25 September 2008

Canyon sunsets

I guess I had some more summer stories in me, after all... I wrote this the other day just after saying that I didn't. (Maybe I did it to prove myself wrong.) The post describes a couple of days in mid-August, after the family gatherings in Iowa and South Dakota.


After flying into Las Vegas and spending the night at my uncle's house, the Mister and I threw our suitcases and some borrowed camping equipment into the rental car. Said camping equipment consisted of: a pup tent, two sleeping bags, an air mattress, a flashlight, and a water bottle. (You might say we were betting on good weather and the availability of prepackaged foods.)

We drove merrily to the Grand Canyon, impressed along the way by the Hoover Dam and also slowed down by the traffic at the Hoover Dam. (Only a couple of hours into the nearly 2,500 miles of driving we did was the closest we came to an accident: a pickup behind me, annoyed at the slow pace up the curvy hill, beeping and swerving, decided to pass me on the right just as I decided to let him pass me by pulling off to the right, WITH blinker clearly blinking. Thankfully, with a last-second head-check I saw him zooming by and yanked us back into the lane. And THEN pulled off, to let my pulse get back to normal.)

Hours later, we entered the park and asked the ranger at the booth if there were campsites available. The look she gave us told us we were foolish to arrive at 7 pm during peak season at the GRAND Canyon, for Pete's sake, and expect a campsite, so our hopes were not high as we drove on to the campground. Yet, we were in luck. They still had a spot! Furthermore, in reading the handy park newspaper, we had discovered that sunset was at 7:33. I thought it would be fantastic if our first view of the canyon was during sunset, so campsite secured and tent hurredly set up, we drove as close as we could get, parked, and walked the trail to the edge of the void.

These were my thoughts as we hurried down the quickly-darkening path (it was already 7:45): Isn't it strange that I could drive so close to the edge with no visible sign of... anything? Here I am, walking in a pleasantly flat forest, only meters from one of the natural wonders of the world, and I just can't see it coming. It's not like a mountain, which you can see from miles away, and prepare for. It's a mountain in reverse, it's a gash in the earth, it's...sudden. A drop-off. Why is my heart beating so fast? I am nervous, as though I'm about to pet a wild animal. A very very huge wild animal.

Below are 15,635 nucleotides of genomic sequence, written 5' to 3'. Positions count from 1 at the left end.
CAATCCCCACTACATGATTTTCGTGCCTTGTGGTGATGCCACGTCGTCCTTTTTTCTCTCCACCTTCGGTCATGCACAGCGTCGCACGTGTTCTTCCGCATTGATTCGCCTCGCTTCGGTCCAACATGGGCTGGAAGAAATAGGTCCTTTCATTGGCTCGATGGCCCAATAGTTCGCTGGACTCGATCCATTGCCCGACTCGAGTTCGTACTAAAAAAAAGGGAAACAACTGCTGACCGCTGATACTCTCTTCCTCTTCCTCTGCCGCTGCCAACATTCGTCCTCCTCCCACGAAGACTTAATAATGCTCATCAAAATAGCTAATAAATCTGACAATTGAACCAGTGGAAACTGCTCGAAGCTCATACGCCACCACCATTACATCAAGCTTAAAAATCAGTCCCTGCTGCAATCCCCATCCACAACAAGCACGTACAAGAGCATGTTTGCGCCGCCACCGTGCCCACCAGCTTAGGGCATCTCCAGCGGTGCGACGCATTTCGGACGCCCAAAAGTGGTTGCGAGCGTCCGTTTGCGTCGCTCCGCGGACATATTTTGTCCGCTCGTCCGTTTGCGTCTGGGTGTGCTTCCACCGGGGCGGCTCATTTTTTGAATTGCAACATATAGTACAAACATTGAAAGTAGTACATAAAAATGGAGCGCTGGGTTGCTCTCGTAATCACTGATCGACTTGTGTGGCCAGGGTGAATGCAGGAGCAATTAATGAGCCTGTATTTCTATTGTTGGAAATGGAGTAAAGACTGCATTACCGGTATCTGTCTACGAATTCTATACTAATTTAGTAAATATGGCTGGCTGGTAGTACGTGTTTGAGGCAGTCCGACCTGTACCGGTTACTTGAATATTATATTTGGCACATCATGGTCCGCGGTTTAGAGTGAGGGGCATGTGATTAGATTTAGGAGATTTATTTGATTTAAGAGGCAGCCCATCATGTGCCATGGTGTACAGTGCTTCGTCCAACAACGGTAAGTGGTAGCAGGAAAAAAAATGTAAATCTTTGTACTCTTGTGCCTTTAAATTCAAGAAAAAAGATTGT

There it was, only dimly visible as vast receding darknesses under the orange border of the dark northern rim. Ungraspable. The crowds of people around us, mostly teenagers, were already dispersing, because they had seen the sunset we had missed. We took a series of pictures in a futile attempt to get the canyon on film (the two days we spent there we were aware of the futility of our picture-taking yet constantly took pictures anyway), gazing at the last glows of sun.

And then we went and had pizza and beer at the dining hall. Among the things I was not prepared to find inside Grand Canyon National Park: a huge grocery store, Amy's organic frozen food, microbrews, pizza (especially not pizza with spinach and goat cheese), fresh baked goods, and delicious coffee.

We spent the next day hiking as much of the rim as we could, and taking many more pictures, because every spot seemed more photogenic than the last. We ate lunch on the trail and dinner at our very own campsite, and then strategically prepared for our second, and last, sunset at the grand canyon.

We wanted a spot that wouldn't be inundated with teenagers, a little more off the beaten track. It had to be nearby, of course, but not right off the Mather campground trail. We decided to drive out to Yaki point, near the second trailhead for descending into the canyon. When we got to the road, however, there was a problem: we couldn't turn onto it; only the shuttle could pass. So we had to drive down the road until we found parking, and then walk back to catch the shuttle. But the shuttle didn't have a stop at the intersection! And time was running out. Calculating hastily, we decided to walk the last stretch out to the point. Waylaid by a cute little deer that wasn't at all disturbed by our camera-snapping (none of those pictures turned out anyway), we ended up half-jogging to get there so we wouldn't miss the sunset again.

We found ourselves completely alone on an outcropping of rock, with spectacular views back over the length of the canyon. The sun descended as if just for us. After a while, a French couple appeared, so we traded photo-ops with them.

Finally, we made ourselves put the camera down, and put our arms around each other instead. Perched on the tiniest portion of the long winding edge of an immense stone basin, we soaked in the last rays of light and that heart-stopping sense of our own human smallness.

1 comment:

Sara said...

hey. how does one get in touch with you these days? i just happily stumbled upon your blog bookmarked in my favorites...
how are you??
email me if you have a sec so i have your new email...